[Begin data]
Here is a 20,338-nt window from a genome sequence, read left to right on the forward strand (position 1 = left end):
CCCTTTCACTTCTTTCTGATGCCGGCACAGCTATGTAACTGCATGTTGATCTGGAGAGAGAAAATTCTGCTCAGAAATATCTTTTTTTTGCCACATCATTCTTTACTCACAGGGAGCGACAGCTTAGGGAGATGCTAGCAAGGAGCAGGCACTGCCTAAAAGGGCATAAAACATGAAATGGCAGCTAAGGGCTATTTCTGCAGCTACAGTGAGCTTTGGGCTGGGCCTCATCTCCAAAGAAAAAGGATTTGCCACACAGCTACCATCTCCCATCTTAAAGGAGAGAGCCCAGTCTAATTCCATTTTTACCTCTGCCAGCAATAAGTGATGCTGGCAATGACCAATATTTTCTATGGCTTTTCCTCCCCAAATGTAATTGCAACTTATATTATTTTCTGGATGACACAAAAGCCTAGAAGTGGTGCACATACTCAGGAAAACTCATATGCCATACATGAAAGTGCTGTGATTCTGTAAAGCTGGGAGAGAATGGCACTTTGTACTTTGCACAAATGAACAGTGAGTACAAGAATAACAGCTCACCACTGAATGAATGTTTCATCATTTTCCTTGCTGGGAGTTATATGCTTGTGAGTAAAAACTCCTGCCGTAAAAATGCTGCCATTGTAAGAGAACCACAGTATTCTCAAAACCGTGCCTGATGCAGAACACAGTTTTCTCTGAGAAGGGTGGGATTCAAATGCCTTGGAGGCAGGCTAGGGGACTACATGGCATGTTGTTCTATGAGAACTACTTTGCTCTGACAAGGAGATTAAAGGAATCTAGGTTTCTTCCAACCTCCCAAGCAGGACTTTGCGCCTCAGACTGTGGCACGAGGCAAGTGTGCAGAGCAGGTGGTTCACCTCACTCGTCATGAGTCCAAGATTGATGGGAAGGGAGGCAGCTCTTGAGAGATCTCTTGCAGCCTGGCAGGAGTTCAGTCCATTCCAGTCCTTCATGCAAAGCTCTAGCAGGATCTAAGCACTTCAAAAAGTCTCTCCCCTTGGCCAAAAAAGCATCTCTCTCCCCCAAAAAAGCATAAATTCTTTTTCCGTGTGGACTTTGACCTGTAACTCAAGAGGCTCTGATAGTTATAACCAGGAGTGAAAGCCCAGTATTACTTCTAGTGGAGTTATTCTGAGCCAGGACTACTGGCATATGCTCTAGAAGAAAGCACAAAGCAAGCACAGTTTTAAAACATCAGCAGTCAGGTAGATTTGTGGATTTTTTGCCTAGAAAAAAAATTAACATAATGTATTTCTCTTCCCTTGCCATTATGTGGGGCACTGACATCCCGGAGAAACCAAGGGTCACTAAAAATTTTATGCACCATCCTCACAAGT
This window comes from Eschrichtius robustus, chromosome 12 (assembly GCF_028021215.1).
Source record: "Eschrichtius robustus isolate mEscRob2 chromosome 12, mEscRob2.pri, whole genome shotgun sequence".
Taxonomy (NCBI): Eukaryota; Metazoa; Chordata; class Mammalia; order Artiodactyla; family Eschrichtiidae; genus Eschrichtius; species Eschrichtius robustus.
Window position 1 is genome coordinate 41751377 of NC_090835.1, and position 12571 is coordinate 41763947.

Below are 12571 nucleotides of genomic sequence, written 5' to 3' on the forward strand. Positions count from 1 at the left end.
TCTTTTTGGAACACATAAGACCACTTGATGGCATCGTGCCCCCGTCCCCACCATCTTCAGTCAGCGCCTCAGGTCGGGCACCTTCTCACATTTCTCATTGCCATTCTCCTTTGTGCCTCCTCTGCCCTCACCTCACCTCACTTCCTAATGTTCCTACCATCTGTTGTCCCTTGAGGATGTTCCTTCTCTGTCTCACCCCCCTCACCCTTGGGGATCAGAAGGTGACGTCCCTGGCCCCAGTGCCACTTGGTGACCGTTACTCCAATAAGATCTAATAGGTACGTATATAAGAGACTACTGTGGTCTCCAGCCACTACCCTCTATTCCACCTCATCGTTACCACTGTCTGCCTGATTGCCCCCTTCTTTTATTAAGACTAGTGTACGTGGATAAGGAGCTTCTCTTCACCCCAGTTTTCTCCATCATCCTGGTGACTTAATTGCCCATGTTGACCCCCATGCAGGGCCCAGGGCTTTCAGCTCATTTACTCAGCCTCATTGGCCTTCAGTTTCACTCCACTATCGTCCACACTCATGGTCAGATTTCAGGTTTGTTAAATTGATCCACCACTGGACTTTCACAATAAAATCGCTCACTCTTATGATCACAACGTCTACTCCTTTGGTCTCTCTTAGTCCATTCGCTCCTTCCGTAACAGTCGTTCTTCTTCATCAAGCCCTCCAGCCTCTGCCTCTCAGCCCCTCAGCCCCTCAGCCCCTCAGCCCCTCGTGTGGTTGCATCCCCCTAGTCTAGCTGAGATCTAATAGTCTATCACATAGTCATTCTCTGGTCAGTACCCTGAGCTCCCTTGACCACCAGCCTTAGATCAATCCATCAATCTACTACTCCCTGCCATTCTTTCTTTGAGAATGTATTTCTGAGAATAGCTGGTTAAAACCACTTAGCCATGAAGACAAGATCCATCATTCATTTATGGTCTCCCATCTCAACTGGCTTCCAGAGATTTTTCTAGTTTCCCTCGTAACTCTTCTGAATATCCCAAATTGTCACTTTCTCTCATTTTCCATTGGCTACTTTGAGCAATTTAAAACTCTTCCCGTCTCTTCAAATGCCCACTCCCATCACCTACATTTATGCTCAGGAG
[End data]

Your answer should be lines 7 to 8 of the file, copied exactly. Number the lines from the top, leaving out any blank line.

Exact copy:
Below are 12571 nucleotides of genomic sequence, written 5' to 3' on the forward strand. Positions count from 1 at the left end.
TCTTTTTGGAACACATAAGACCACTTGATGGCATCGTGCCCCCGTCCCCACCATCTTCAGTCAGCGCCTCAGGTCGGGCACCTTCTCACATTTCTCATTGCCATTCTCCTTTGTGCCTCCTCTGCCCTCACCTCACCTCACTTCCTAATGTTCCTACCATCTGTTGTCCCTTGAGGATGTTCCTTCTCTGTCTCACCCCCCTCACCCTTGGGGATCAGAAGGTGACGTCCCTGGCCCCAGTGCCACTTGGTGACCGTTACTCCAATAAGATCTAATAGGTACGTATATAAGAGACTACTGTGGTCTCCAGCCACTACCCTCTATTCCACCTCATCGTTACCACTGTCTGCCTGATTGCCCCCTTCTTTTATTAAGACTAGTGTACGTGGATAAGGAGCTTCTCTTCACCCCAGTTTTCTCCATCATCCTGGTGACTTAATTGCCCATGTTGACCCCCATGCAGGGCCCAGGGCTTTCAGCTCATTTACTCAGCCTCATTGGCCTTCAGTTTCACTCCACTATCGTCCACACTCATGGTCAGATTTCAGGTTTGTTAAATTGATCCACCACTGGACTTTCACAATAAAATCGCTCACTCTTATGATCACAACGTCTACTCCTTTGGTCTCTCTTAGTCCATTCGCTCCTTCCGTAACAGTCGTTCTTCTTCATCAAGCCCTCCAGCCTCTGCCTCTCAGCCCCTCAGCCCCTCAGCCCCTCAGCCCCTCGTGTGGTTGCATCCCCCTAGTCTAGCTGAGATCTAATAGTCTATCACATAGTCATTCTCTGGTCAGTACCCTGAGCTCCCTTGACCACCAGCCTTAGATCAATCCATCAATCTACTACTCCCTGCCATTCTTTCTTTGAGAATGTATTTCTGAGAATAGCTGGTTAAAACCACTTAGCCATGAAGACAAGATCCATCATTCATTTATGGTCTCCCATCTCAACTGGCTTCCAGAGATTTTTCTAGTTTCCCTCGTAACTCTTCTGAATATCCCAAATTGTCACTTTCTCTCATTTTCCATTGGCTACTTTGAGCAATTTAAAACTCTTCCCGTCTCTTCAAATGCCCACTCCCATCACCTACATTTATGCTCAGGAG